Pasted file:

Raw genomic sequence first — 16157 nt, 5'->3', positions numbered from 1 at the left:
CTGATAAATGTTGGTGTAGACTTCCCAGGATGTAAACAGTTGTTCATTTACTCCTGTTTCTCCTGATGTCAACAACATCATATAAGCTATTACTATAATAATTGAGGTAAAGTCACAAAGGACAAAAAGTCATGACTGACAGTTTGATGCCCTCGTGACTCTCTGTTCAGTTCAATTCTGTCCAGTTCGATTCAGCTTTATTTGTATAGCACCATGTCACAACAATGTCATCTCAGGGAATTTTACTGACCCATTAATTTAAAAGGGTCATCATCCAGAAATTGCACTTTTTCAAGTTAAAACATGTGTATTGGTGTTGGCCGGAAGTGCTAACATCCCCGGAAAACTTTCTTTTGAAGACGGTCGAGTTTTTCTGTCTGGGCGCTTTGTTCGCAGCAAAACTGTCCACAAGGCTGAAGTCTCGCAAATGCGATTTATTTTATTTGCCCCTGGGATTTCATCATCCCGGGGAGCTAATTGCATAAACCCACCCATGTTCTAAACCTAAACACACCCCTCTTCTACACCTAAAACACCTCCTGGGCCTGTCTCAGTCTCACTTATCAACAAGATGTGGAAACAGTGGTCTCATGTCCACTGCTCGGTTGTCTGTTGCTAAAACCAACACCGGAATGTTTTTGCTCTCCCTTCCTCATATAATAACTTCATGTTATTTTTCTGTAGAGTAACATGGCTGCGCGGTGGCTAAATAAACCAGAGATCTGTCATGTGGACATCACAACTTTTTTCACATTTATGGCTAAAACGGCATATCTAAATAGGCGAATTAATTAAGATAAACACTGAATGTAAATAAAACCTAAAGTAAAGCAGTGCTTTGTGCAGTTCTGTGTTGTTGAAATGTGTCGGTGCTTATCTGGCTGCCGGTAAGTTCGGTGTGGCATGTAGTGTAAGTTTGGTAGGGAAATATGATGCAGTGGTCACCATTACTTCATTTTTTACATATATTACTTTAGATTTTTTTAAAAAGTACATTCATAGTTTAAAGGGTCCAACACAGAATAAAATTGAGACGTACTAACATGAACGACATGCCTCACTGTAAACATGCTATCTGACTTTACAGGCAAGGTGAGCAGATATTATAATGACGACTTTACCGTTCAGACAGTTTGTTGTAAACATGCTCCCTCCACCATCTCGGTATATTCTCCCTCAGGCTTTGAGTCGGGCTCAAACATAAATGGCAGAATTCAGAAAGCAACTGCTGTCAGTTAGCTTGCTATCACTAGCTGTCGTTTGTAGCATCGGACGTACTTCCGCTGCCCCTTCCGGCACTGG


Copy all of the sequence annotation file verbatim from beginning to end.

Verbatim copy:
Raw genomic sequence first — 16157 nt, 5'->3', positions numbered from 1 at the left:
CTGATAAATGTTGGTGTAGACTTCCCAGGATGTAAACAGTTGTTCATTTACTCCTGTTTCTCCTGATGTCAACAACATCATATAAGCTATTACTATAATAATTGAGGTAAAGTCACAAAGGACAAAAAGTCATGACTGACAGTTTGATGCCCTCGTGACTCTCTGTTCAGTTCAATTCTGTCCAGTTCGATTCAGCTTTATTTGTATAGCACCATGTCACAACAATGTCATCTCAGGGAATTTTACTGACCCATTAATTTAAAAGGGTCATCATCCAGAAATTGCACTTTTTCAAGTTAAAACATGTGTATTGGTGTTGGCCGGAAGTGCTAACATCCCCGGAAAACTTTCTTTTGAAGACGGTCGAGTTTTTCTGTCTGGGCGCTTTGTTCGCAGCAAAACTGTCCACAAGGCTGAAGTCTCGCAAATGCGATTTATTTTATTTGCCCCTGGGATTTCATCATCCCGGGGAGCTAATTGCATAAACCCACCCATGTTCTAAACCTAAACACACCCCTCTTCTACACCTAAAACACCTCCTGGGCCTGTCTCAGTCTCACTTATCAACAAGATGTGGAAACAGTGGTCTCATGTCCACTGCTCGGTTGTCTGTTGCTAAAACCAACACCGGAATGTTTTTGCTCTCCCTTCCTCATATAATAACTTCATGTTATTTTTCTGTAGAGTAACATGGCTGCGCGGTGGCTAAATAAACCAGAGATCTGTCATGTGGACATCACAACTTTTTTCACATTTATGGCTAAAACGGCATATCTAAATAGGCGAATTAATTAAGATAAACACTGAATGTAAATAAAACCTAAAGTAAAGCAGTGCTTTGTGCAGTTCTGTGTTGTTGAAATGTGTCGGTGCTTATCTGGCTGCCGGTAAGTTCGGTGTGGCATGTAGTGTAAGTTTGGTAGGGAAATATGATGCAGTGGTCACCATTACTTCATTTTTTACATATATTACTTTAGATTTTTTTAAAAAGTACATTCATAGTTTAAAGGGTCCAACACAGAATAAAATTGAGACGTACTAACATGAACGACATGCCTCACTGTAAACATGCTATCTGACTTTACAGGCAAGGTGAGCAGATATTATAATGACGACTTTACCGTTCAGACAGTTTGTTGTAAACATGCTCCCTCCACCATCTCGGTATATTCTCCCTCAGGCTTTGAGTCGGGCTCAAACATAAATGGCAGAATTCAGAAAGCAACTGCTGTCAGTTAGCTTGCTATCACTAGCTGTCGTTTGTAGCATCGGACGTACTTCCGCTGCCCCTTCCGGCACTGG